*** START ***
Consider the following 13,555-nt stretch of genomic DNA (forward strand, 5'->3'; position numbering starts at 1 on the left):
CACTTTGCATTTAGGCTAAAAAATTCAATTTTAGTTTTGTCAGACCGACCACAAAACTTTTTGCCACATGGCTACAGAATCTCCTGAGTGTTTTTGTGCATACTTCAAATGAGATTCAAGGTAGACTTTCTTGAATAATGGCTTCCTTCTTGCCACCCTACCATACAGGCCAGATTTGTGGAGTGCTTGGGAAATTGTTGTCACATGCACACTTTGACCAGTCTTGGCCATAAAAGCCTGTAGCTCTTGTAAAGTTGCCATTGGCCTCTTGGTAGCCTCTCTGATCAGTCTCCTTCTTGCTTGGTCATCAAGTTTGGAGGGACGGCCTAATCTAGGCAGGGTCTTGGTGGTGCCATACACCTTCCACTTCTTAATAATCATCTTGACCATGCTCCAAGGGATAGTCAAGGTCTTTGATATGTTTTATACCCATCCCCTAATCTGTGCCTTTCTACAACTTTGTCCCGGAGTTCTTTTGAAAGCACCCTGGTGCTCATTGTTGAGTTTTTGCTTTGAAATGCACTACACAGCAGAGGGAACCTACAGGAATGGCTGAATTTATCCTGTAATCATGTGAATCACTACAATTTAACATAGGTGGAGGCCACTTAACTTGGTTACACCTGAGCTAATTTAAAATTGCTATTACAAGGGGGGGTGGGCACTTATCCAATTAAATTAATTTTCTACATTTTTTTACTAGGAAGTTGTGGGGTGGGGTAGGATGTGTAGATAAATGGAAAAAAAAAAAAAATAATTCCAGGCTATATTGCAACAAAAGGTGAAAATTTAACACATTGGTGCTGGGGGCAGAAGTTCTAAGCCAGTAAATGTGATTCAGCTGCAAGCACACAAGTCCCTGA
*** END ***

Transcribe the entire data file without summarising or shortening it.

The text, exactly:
Consider the following 13,555-nt stretch of genomic DNA (forward strand, 5'->3'; position numbering starts at 1 on the left):
CACTTTGCATTTAGGCTAAAAAATTCAATTTTAGTTTTGTCAGACCGACCACAAAACTTTTTGCCACATGGCTACAGAATCTCCTGAGTGTTTTTGTGCATACTTCAAATGAGATTCAAGGTAGACTTTCTTGAATAATGGCTTCCTTCTTGCCACCCTACCATACAGGCCAGATTTGTGGAGTGCTTGGGAAATTGTTGTCACATGCACACTTTGACCAGTCTTGGCCATAAAAGCCTGTAGCTCTTGTAAAGTTGCCATTGGCCTCTTGGTAGCCTCTCTGATCAGTCTCCTTCTTGCTTGGTCATCAAGTTTGGAGGGACGGCCTAATCTAGGCAGGGTCTTGGTGGTGCCATACACCTTCCACTTCTTAATAATCATCTTGACCATGCTCCAAGGGATAGTCAAGGTCTTTGATATGTTTTATACCCATCCCCTAATCTGTGCCTTTCTACAACTTTGTCCCGGAGTTCTTTTGAAAGCACCCTGGTGCTCATTGTTGAGTTTTTGCTTTGAAATGCACTACACAGCAGAGGGAACCTACAGGAATGGCTGAATTTATCCTGTAATCATGTGAATCACTACAATTTAACATAGGTGGAGGCCACTTAACTTGGTTACACCTGAGCTAATTTAAAATTGCTATTACAAGGGGGGGTGGGCACTTATCCAATTAAATTAATTTTCTACATTTTTTTACTAGGAAGTTGTGGGGTGGGGTAGGATGTGTAGATAAATGGAAAAAAAAAAAAAATAATTCCAGGCTATATTGCAACAAAAGGTGAAAATTTAACACATTGGTGCTGGGGGCAGAAGTTCTAAGCCAGTAAATGTGATTCAGCTGCAAGCACACAAGTCCCTGA